(Update: corrected a few things. You can’t see the person’s bank account number. But you can see anyone’s phone bill, whether or not they’re a customer of that bank.)
Here’s a hole in Internet banking that allows anyone with an account at a bank to look up other
customers’ people’s bills–tax, water bill, Internet bill, landline, cellphone—so long as they have that person’s account or phone number.
This means, for example, I can enter a telephone number and—so long as that person
pays their phone has an unpaid bill at that bank—I can find out their name. Think of it as a reverse phone book. Not only that: I get their bank account number.
It needn’t stop there. If I was the social engineering type, I could then call up the phone company and give them enough information—the name, phone number and bill amount—and persuade them to send me the itemised bill.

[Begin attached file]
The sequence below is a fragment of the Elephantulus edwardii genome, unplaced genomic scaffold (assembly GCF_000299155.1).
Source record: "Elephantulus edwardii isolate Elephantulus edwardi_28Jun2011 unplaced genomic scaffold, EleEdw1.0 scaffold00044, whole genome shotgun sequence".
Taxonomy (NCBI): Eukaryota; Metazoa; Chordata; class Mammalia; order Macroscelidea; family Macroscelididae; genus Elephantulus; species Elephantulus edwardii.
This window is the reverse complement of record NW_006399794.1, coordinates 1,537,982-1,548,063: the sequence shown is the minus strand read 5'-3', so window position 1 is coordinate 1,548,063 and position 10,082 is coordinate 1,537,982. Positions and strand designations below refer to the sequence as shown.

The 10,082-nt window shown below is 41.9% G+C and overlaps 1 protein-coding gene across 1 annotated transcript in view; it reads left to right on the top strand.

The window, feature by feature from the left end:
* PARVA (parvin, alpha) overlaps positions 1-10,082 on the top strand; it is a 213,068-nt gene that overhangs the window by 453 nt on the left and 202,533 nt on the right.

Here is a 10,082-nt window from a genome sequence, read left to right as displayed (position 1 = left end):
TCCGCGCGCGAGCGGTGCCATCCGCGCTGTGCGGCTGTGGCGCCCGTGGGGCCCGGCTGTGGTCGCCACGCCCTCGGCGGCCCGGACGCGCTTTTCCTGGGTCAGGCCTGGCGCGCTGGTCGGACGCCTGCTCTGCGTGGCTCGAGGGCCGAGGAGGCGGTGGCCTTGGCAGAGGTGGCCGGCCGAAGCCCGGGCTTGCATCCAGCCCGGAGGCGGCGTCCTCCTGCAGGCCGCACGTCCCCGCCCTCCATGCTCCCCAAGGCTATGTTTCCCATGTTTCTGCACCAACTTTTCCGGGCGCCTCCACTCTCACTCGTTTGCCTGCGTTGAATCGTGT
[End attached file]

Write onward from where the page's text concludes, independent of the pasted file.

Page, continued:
The same is true, I’m told, of all bills that can be paid at that bank.
In short, this kind of access gives me enough personal information to socially engineer all sorts of attacks. The mind boggles.
The bank is a well-known Indonesian one—making this sort of attack particularly dangerous–but it’s probably not alone in failing to ensure a validation procedure for its customers. I’ve not had the chance to explore it; most banks, I believe, would require not a phone number but a bill reference number to access this kind of information.
The problem here is that the people who set up the service didn’t imagine that someone might enter a telephone number or bill number that wasn’t their own. Techies need to think like thieves and real people when they set these things up.
Us ordinary folk? We need to stay on our toes and yell at banks that compromise our personal data in this way. I believe the bank in question knows of this breach but as of the time of writing, it’s not yet fixed.